#1 The appearance of the tongue indicates a person’s health
Whenever we go to a doctor, they usually tell us to stick it out for some examination. A nice, pink-colored tongue usually indicates good general health. On the other hand, a yellow one is a sign of fever or stomach problems. And a white one (oral thrush) indicates fungal infections, sometimes in the form of yeast overgrowth known as candida.
#2 It’s the strongest, most flexible muscle in the body
This organ can function without skeleton support. Since it is highly flexible, the tongue can easily manipulate food within the mouth. It also serves as an effective cleanser after we consume our food. Therefore, it helps us eliminate food particles and ward off oral diseases.
#3 Piercings are damaging to the mouth
Tongue piercings are risky because a wide array of bacteria lingers in the mouth. In addition, metal piercings can potentially damage the teeth through cracking or deteriorating the enamel. This may also affect a person’s sense of taste, damage the gums, and cause excessive salivation.
#4 In Tibet,sticking one’s tongue out is a polite mannerism
This gesture is perceived as weird, childish, or at times rude in many countries. However, in Tibet, sticking it out of the mouth is not seen as an insult.
#5 Bad breath (halitosis) is worse when you don’t brush your tongue
The tongue has very tiny bumps known as papillae. These bumps can trap bacteria and cause halitosis. Over 50 percent of bacteria found in the mouth linger on the tongue. Hence, cleaning it is as essential as brushing the teeth twice per day, flossing, and rinsing with mouthwash.
#6 Tongues are unique, like a fingerprint
Besides the various shapes,they have a varied number of taste buds too. As a result, each tongue imprint is diverse.
#7 The drier it is, the harder it is to taste
Our taste buds react to chemicals that can dissolve in water. That said, it makes sense why it’s easier for us to taste salty foods when we have a moist mouth. After all, salts easily dissolve in water, and thus, in our saliva.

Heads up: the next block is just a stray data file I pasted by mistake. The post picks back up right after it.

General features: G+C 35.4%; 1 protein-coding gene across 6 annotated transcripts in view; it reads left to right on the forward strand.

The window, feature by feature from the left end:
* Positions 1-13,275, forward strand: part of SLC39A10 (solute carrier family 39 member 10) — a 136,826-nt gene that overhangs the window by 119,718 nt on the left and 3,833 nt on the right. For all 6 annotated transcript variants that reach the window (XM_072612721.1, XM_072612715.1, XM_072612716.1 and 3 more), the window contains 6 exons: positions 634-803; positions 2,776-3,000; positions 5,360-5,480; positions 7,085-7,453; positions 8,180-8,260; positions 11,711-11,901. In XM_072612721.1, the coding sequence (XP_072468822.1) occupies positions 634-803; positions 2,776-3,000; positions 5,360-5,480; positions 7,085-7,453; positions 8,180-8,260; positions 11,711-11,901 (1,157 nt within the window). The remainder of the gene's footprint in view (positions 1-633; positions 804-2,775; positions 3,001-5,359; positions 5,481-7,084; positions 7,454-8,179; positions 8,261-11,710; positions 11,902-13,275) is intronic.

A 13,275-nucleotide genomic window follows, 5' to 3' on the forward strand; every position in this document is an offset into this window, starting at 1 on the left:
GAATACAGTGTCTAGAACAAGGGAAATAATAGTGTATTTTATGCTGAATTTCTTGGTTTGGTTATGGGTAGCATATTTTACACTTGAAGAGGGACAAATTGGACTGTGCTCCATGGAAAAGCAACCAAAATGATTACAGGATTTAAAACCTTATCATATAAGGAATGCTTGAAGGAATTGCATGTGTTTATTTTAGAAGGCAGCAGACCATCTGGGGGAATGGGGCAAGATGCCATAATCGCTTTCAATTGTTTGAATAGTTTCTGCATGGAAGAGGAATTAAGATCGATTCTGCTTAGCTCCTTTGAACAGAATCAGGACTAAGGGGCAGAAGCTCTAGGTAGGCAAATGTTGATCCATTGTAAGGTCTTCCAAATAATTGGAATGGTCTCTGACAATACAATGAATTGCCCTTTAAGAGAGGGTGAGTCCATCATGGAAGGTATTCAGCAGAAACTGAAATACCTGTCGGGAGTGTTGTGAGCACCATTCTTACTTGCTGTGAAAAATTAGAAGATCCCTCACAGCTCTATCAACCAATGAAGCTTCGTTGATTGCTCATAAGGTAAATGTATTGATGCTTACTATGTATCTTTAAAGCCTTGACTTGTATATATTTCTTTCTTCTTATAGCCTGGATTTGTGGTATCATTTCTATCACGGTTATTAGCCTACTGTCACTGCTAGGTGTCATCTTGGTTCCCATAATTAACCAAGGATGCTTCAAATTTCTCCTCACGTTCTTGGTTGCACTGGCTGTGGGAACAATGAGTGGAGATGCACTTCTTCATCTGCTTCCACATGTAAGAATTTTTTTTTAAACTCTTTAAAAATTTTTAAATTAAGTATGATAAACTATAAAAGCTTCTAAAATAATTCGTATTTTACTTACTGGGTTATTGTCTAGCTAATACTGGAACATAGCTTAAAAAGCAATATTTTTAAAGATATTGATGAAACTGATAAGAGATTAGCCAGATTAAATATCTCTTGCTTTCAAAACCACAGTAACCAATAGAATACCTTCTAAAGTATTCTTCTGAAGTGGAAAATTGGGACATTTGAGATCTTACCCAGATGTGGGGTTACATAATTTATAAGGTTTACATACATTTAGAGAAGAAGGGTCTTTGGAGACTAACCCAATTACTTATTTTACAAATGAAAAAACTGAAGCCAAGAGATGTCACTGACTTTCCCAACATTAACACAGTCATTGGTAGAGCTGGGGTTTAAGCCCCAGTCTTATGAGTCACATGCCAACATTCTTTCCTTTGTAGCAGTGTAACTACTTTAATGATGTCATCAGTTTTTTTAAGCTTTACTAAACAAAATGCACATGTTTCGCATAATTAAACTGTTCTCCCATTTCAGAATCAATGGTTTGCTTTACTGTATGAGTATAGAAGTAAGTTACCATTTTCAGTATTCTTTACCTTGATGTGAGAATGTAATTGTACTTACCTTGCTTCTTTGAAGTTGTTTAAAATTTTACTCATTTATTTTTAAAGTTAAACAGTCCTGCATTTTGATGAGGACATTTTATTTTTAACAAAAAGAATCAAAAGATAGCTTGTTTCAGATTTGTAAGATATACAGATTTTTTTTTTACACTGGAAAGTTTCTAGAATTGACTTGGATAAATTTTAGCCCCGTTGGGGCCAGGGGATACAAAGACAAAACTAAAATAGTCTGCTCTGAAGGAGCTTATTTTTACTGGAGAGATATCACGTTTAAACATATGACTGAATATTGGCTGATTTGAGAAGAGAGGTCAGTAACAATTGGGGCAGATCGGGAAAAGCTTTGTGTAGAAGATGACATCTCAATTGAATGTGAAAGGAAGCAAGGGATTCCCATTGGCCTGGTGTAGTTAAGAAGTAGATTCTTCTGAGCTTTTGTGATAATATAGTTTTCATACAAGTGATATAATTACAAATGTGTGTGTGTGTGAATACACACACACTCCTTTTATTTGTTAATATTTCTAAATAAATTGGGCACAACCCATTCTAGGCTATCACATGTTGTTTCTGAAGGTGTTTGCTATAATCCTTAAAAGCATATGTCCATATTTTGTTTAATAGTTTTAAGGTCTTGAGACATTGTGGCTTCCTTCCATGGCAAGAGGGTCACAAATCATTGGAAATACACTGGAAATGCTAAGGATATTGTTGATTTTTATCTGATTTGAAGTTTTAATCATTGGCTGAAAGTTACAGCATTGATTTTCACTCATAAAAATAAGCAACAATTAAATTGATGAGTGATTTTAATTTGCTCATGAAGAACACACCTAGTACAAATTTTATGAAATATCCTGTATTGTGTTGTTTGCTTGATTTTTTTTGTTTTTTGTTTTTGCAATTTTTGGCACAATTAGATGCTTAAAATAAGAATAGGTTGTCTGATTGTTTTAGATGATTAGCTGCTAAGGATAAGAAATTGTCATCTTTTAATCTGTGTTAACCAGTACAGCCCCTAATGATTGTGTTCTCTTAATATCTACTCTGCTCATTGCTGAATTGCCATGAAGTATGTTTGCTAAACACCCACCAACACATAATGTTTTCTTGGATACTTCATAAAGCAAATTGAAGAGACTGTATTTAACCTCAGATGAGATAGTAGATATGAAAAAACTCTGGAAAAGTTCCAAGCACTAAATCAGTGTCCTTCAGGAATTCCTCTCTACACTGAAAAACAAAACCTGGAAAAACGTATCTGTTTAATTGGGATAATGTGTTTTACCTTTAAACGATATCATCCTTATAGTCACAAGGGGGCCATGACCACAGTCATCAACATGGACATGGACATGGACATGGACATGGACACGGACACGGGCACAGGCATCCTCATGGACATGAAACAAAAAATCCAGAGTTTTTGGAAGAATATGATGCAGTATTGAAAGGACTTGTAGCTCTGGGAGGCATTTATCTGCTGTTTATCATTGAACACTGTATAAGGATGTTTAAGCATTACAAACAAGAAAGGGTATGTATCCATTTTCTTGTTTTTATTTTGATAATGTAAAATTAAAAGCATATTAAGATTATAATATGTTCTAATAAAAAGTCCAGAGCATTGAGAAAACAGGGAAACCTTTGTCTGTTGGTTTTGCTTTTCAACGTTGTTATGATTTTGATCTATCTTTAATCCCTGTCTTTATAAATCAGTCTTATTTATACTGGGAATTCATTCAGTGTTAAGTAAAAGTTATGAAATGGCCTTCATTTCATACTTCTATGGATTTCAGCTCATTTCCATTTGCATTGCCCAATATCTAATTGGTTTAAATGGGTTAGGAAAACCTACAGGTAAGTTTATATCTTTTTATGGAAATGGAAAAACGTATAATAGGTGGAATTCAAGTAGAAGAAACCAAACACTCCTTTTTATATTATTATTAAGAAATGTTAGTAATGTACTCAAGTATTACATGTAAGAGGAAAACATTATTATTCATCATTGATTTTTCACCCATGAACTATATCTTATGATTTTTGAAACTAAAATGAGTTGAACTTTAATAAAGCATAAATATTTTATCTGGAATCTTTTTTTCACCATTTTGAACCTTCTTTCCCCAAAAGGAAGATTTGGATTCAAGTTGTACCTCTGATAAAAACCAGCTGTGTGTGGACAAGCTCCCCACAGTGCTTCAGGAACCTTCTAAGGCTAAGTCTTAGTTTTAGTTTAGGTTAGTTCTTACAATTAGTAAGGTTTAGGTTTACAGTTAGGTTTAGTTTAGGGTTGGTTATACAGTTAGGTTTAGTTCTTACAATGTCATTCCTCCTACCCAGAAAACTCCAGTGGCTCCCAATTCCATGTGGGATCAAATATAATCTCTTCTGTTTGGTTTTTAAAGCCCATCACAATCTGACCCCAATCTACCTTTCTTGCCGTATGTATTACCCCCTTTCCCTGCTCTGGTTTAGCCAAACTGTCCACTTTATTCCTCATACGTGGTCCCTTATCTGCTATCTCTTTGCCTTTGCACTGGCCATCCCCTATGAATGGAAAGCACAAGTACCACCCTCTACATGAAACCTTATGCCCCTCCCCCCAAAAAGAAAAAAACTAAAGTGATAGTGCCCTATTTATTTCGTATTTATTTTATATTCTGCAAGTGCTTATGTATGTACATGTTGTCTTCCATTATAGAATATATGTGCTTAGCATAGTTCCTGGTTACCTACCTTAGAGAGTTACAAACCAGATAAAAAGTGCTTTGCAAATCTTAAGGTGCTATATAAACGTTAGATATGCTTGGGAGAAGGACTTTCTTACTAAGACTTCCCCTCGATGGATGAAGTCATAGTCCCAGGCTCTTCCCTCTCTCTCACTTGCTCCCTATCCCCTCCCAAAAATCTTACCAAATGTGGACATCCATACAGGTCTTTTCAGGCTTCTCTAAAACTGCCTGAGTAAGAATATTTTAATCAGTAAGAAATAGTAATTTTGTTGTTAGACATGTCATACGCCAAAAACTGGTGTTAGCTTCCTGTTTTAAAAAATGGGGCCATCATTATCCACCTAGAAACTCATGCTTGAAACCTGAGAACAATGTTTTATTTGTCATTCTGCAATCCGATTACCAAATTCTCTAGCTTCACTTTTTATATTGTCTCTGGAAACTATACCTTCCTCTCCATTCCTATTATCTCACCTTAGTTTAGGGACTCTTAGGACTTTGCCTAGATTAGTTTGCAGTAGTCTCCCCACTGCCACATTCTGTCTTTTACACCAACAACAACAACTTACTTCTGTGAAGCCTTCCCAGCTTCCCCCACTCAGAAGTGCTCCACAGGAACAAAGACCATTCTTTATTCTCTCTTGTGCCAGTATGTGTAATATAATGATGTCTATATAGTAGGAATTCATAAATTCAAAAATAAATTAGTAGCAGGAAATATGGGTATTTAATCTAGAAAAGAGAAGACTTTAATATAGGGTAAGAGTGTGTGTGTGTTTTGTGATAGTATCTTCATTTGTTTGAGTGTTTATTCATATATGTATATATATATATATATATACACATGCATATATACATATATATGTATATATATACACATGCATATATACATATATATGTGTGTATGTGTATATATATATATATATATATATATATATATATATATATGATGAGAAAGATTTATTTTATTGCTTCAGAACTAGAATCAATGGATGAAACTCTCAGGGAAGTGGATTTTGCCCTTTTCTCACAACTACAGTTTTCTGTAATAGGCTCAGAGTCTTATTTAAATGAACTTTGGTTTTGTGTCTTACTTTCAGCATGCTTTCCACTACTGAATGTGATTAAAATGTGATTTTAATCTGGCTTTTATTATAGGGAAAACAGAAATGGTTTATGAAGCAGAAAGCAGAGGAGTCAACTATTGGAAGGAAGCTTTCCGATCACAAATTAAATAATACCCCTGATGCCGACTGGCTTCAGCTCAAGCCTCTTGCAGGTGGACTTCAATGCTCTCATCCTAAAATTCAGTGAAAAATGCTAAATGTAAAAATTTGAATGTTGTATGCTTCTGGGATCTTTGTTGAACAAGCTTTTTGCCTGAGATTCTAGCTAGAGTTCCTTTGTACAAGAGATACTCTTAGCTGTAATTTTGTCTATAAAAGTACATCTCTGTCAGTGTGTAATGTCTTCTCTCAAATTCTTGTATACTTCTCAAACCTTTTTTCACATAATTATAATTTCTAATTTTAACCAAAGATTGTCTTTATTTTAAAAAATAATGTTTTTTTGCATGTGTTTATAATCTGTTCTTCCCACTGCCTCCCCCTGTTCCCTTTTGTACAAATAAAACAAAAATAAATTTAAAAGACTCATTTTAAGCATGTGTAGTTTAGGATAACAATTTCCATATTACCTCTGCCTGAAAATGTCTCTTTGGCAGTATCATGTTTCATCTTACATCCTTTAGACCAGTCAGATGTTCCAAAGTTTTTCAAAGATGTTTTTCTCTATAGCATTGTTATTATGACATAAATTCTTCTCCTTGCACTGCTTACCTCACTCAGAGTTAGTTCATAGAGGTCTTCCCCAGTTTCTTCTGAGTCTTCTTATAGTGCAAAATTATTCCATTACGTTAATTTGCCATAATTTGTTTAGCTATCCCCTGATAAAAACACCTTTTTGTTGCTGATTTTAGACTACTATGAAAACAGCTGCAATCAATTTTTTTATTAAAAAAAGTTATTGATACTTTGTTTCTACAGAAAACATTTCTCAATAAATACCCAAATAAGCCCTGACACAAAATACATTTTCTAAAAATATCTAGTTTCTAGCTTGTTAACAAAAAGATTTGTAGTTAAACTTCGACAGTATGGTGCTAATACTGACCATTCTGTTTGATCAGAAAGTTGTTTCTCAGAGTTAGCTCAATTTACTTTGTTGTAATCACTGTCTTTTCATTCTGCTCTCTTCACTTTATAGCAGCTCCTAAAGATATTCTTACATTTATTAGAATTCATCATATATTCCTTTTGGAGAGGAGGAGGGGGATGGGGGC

#8 Women have shorter tongues than men
To prove this fact, compare tongue sizes with the opposite sex. You may find the results surprising! Either way, size does not matter, but it is an interesting fact.
#9 It’s a body part that never stops working and moving
We require rest, but this body organ keeps working and pushes saliva into the throat even when we sleep.
#10 The “cat got your tongue” phrase has truth to it
This maxim has its roots in age-old Assyria and is over 2500 years old. Defeated soldiers and criminals had their tongues cut as a punishment and fed to the King’s cats.
#11 It has eight inseparable, striated muscles
This helps our tongue with its incredible flexibility and strength.
#12 The different flavors we taste come from four components of the tongue
It’s believed the tip of the tongue is most sensitive to flavor in general.
#13 This organ has a crucial function for infants when breastfeeding
Because it functions as a piston. When the tongue maneuvers backward in the mouth, this generates low pressure that helps suck in a fluid when drinking.
#14 Receptors on our tongue are nerve endings that have a chemical reaction with the foods and beverages we are tasting
These receptors transmit information to our brain and help our tastebuds find flavors.
#15 There are about 50 to 150 taste receptor cells within each taste bud
These assist us with tasting an abundance of different flavors.